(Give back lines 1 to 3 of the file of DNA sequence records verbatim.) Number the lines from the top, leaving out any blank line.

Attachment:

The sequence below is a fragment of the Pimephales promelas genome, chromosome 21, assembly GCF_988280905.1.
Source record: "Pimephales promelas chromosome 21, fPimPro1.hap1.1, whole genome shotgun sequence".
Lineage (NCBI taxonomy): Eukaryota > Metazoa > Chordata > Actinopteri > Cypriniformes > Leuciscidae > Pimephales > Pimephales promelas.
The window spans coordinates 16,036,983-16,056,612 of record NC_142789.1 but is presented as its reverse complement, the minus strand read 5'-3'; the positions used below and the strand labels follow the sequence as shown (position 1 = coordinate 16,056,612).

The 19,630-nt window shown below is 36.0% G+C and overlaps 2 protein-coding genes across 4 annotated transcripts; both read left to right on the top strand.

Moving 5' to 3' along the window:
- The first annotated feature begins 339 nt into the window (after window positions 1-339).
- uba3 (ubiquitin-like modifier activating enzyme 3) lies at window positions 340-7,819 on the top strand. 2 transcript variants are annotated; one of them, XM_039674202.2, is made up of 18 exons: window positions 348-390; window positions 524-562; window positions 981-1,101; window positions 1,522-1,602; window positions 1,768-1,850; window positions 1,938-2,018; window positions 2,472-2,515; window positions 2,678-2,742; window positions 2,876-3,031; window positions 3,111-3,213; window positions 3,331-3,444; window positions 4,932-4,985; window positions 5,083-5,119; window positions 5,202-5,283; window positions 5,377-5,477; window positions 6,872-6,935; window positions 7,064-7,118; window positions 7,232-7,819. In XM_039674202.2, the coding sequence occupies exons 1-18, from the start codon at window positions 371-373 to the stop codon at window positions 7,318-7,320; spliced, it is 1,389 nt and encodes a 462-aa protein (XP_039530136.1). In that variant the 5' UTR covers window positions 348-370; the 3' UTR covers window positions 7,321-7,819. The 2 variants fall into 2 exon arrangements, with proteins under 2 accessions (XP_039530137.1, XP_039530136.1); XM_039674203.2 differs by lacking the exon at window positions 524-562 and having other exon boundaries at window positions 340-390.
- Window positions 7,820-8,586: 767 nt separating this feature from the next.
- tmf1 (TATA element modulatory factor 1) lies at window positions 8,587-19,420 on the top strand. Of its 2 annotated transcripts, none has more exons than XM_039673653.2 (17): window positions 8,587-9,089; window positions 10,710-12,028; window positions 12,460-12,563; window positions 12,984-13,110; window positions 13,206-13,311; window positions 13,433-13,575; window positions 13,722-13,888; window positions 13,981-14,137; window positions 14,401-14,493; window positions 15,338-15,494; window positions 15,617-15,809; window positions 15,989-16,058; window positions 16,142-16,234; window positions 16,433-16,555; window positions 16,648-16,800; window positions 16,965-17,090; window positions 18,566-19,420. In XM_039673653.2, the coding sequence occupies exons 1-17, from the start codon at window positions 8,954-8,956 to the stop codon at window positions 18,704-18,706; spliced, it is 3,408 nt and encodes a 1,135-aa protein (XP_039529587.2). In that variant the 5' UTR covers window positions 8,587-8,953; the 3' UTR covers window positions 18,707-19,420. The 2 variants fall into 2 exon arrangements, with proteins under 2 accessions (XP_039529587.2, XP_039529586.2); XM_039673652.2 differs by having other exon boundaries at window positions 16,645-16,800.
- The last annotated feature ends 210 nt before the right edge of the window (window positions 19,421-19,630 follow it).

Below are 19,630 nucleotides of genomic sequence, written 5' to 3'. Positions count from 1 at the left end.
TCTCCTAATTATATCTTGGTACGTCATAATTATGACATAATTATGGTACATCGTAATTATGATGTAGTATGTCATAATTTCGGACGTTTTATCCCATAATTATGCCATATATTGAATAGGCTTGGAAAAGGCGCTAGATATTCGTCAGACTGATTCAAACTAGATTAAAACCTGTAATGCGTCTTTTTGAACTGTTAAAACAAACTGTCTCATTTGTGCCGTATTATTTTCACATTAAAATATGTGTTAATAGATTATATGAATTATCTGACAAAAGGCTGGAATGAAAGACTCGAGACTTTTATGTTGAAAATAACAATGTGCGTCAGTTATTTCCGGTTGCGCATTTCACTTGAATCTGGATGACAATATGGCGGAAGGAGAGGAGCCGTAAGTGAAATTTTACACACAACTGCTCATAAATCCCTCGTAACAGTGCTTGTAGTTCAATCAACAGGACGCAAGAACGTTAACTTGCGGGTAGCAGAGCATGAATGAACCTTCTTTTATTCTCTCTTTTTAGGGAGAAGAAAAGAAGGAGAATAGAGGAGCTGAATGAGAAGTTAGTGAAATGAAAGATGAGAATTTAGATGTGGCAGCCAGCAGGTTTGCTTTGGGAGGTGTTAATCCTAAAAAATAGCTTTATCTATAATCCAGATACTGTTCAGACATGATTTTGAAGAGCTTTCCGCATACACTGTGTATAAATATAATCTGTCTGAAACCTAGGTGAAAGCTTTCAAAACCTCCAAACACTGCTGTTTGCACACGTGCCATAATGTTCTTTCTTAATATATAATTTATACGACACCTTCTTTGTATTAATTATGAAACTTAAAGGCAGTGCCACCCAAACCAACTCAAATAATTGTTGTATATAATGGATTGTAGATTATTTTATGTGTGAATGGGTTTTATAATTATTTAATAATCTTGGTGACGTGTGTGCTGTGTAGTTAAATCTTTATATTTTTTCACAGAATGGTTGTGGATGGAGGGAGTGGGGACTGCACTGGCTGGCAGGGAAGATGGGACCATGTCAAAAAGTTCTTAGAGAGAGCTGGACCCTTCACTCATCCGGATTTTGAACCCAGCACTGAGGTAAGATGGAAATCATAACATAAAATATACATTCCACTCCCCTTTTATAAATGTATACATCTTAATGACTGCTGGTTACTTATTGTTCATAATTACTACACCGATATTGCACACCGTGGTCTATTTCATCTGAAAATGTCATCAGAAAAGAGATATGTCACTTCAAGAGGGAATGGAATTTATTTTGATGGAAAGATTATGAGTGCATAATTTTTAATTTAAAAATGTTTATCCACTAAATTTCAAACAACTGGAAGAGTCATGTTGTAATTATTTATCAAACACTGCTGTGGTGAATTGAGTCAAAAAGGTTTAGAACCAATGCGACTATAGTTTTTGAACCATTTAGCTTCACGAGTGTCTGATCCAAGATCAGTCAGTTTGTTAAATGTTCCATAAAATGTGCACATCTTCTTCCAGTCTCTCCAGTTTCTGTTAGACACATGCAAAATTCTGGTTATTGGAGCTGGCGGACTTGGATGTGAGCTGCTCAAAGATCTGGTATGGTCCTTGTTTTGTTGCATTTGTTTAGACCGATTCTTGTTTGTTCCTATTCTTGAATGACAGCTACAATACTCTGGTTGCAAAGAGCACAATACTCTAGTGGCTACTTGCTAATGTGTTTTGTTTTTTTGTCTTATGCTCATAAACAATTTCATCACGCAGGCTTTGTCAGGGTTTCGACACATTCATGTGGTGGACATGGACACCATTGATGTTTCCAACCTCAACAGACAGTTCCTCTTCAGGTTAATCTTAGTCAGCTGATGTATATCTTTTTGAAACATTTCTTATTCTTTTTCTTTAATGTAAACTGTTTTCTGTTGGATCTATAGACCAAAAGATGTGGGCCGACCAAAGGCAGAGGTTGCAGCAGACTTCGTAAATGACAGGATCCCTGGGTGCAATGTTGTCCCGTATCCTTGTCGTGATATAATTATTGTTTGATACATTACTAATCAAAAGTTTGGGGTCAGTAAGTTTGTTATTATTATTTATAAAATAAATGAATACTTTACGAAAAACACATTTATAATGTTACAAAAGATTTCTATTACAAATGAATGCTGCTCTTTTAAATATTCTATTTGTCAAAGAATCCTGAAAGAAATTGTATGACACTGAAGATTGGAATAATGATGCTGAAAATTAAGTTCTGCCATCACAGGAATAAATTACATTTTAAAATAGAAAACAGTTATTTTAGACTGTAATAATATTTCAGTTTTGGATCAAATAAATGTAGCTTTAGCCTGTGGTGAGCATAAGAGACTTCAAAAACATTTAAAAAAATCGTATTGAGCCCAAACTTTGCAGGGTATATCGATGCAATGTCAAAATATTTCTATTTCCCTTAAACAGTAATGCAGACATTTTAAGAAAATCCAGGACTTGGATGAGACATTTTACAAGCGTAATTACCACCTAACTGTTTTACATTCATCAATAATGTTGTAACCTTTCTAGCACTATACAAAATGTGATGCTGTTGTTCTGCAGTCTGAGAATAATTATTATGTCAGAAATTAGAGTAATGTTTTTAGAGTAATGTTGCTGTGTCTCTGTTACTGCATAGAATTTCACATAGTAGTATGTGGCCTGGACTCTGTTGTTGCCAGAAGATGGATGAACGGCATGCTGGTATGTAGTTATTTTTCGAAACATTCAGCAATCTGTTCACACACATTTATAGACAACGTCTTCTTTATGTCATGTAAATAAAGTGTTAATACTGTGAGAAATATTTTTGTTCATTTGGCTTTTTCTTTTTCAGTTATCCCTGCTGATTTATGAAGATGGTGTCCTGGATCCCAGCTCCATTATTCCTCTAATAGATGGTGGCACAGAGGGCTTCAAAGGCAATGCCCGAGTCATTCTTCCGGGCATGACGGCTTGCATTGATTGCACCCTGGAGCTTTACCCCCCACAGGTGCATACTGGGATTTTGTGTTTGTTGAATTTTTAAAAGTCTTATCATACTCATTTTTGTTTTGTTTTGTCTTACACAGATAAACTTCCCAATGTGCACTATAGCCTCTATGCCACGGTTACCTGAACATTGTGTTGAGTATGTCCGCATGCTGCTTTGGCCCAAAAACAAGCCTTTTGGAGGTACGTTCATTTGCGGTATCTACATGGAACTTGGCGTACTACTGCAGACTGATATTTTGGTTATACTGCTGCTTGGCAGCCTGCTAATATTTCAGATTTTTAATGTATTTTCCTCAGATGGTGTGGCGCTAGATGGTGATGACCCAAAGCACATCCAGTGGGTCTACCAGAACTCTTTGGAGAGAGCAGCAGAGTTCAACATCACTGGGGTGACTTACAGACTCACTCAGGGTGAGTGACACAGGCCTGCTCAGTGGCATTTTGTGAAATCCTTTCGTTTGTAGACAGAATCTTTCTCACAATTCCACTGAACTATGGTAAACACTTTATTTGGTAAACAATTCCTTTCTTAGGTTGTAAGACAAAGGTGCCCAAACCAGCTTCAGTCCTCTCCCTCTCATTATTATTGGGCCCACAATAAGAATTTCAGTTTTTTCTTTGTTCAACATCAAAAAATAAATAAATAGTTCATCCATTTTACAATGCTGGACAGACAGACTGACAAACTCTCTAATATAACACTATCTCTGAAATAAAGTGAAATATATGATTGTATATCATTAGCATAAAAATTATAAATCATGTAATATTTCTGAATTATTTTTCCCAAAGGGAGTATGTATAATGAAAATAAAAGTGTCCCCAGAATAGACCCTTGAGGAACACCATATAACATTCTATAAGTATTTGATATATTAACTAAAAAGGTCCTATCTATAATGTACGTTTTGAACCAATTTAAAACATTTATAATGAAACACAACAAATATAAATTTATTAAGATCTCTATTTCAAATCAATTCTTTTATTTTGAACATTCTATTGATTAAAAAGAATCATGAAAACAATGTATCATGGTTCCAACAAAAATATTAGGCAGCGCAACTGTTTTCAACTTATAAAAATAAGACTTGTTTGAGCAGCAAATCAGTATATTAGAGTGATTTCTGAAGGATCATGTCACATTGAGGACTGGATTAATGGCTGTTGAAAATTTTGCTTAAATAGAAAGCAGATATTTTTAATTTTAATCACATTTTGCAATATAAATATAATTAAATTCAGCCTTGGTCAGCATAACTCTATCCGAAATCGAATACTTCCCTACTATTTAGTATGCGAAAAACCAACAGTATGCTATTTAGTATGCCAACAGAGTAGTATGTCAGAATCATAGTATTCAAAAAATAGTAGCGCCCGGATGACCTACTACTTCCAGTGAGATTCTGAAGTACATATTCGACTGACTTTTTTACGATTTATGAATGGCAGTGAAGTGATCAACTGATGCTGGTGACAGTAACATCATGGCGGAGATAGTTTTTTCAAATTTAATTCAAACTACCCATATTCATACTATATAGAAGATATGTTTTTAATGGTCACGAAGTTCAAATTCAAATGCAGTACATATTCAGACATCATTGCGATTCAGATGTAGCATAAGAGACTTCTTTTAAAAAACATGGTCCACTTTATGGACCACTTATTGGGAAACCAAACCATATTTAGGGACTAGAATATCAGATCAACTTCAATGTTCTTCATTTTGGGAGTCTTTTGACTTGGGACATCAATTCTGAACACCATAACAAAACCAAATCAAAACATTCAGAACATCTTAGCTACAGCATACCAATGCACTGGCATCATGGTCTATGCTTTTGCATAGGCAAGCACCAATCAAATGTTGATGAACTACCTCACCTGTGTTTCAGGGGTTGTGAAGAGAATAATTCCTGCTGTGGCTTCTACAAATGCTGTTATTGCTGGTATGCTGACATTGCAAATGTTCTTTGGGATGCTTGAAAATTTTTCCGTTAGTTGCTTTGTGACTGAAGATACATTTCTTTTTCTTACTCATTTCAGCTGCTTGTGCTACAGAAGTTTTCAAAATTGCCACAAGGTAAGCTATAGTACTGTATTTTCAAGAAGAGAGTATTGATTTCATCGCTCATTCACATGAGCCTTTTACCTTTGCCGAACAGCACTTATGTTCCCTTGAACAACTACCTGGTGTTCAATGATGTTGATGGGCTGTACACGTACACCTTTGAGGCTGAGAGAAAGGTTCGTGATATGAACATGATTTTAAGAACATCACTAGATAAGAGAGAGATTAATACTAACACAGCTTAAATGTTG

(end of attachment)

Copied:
The sequence below is a fragment of the Pimephales promelas genome, chromosome 21, assembly GCF_988280905.1.
Source record: "Pimephales promelas chromosome 21, fPimPro1.hap1.1, whole genome shotgun sequence".
Lineage (NCBI taxonomy): Eukaryota > Metazoa > Chordata > Actinopteri > Cypriniformes > Leuciscidae > Pimephales > Pimephales promelas.